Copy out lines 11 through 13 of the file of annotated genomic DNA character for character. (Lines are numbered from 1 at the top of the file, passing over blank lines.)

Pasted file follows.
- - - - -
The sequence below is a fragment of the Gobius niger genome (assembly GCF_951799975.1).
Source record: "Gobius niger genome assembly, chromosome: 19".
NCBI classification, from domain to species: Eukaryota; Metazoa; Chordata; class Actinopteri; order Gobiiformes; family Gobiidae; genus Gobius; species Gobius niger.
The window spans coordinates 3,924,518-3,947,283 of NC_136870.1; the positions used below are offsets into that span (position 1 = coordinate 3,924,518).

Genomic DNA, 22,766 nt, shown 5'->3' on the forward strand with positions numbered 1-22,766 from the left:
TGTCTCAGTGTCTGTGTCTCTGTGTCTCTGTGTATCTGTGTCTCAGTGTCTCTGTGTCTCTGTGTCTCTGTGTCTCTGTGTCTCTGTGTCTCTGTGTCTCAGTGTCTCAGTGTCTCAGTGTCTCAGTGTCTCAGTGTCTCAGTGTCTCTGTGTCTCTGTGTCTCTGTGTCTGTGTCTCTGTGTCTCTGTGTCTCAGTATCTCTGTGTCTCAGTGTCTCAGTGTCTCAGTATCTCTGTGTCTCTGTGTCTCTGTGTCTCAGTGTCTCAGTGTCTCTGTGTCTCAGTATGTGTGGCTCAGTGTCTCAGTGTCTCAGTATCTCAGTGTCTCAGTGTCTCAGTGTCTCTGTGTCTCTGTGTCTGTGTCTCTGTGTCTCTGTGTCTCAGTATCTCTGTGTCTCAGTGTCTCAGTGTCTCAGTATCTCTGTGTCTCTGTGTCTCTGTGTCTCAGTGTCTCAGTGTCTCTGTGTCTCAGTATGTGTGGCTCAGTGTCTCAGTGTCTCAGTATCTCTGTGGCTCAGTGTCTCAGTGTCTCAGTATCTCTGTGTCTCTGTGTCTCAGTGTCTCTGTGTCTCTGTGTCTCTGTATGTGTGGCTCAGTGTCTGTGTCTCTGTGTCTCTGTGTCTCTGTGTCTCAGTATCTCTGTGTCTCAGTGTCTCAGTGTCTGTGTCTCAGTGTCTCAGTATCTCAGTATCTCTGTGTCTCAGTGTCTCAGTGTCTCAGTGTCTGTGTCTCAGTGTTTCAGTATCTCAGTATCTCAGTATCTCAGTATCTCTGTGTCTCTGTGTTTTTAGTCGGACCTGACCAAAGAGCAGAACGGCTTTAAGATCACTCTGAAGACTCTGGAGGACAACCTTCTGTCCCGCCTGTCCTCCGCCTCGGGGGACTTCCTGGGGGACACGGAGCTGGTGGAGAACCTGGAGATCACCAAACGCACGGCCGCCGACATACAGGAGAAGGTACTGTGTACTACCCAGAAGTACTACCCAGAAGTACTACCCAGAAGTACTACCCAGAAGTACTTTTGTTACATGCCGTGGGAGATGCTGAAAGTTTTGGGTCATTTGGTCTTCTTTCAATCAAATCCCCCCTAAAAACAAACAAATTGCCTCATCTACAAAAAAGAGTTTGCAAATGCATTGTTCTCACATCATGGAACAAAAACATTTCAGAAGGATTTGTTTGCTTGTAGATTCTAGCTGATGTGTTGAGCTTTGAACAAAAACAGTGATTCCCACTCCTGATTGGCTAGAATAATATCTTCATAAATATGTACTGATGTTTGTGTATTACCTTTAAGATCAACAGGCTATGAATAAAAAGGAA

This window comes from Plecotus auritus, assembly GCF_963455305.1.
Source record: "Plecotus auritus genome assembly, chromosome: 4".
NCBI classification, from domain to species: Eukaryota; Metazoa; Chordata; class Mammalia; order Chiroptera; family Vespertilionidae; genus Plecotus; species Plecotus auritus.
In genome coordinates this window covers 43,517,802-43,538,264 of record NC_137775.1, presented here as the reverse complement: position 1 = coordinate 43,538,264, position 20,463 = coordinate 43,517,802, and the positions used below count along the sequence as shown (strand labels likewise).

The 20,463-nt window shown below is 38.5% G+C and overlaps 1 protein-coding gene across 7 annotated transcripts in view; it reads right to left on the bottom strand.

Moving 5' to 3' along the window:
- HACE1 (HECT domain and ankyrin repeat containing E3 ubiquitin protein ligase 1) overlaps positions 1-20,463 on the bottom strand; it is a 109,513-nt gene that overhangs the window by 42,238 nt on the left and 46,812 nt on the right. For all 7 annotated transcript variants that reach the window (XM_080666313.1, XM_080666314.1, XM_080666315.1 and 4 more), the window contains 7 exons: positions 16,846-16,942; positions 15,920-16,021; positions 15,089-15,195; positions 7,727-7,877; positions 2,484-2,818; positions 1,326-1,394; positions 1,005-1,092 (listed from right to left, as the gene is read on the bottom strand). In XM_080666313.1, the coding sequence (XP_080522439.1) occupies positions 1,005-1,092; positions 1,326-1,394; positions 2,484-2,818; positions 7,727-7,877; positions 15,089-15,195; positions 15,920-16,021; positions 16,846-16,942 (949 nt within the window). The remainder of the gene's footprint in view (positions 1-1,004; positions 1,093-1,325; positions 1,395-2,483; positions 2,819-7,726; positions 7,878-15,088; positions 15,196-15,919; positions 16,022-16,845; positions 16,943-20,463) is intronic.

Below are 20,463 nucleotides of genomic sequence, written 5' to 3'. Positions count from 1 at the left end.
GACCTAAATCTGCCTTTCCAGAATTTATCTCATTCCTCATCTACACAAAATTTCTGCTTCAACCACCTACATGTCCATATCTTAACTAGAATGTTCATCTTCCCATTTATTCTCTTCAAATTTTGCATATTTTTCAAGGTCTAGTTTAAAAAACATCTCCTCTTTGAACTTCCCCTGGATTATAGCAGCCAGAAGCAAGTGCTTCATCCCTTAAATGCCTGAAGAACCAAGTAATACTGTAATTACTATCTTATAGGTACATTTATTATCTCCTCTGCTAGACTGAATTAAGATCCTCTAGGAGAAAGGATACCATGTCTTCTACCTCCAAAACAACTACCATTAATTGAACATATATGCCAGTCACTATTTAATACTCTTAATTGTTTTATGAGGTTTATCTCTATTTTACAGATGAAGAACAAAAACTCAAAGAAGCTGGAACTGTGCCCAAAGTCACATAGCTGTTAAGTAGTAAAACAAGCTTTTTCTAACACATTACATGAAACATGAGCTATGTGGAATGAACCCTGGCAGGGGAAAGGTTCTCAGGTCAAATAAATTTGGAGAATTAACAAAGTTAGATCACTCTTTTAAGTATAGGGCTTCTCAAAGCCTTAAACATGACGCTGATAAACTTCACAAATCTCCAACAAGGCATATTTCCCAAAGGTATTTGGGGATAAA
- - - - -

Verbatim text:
The 20,463-nt window shown below is 38.5% G+C and overlaps 1 protein-coding gene across 7 annotated transcripts in view; it reads right to left on the bottom strand.

Moving 5' to 3' along the window:
- HACE1 (HECT domain and ankyrin repeat containing E3 ubiquitin protein ligase 1) overlaps positions 1-20,463 on the bottom strand; it is a 109,513-nt gene that overhangs the window by 42,238 nt on the left and 46,812 nt on the right. For all 7 annotated transcript variants that reach the window (XM_080666313.1, XM_080666314.1, XM_080666315.1 and 4 more), the window contains 7 exons: positions 16,846-16,942; positions 15,920-16,021; positions 15,089-15,195; positions 7,727-7,877; positions 2,484-2,818; positions 1,326-1,394; positions 1,005-1,092 (listed from right to left, as the gene is read on the bottom strand). In XM_080666313.1, the coding sequence (XP_080522439.1) occupies positions 1,005-1,092; positions 1,326-1,394; positions 2,484-2,818; positions 7,727-7,877; positions 15,089-15,195; positions 15,920-16,021; positions 16,846-16,942 (949 nt within the window). The remainder of the gene's footprint in view (positions 1-1,004; positions 1,093-1,325; positions 1,395-2,483; positions 2,819-7,726; positions 7,878-15,088; positions 15,196-15,919; positions 16,022-16,845; positions 16,943-20,463) is intronic.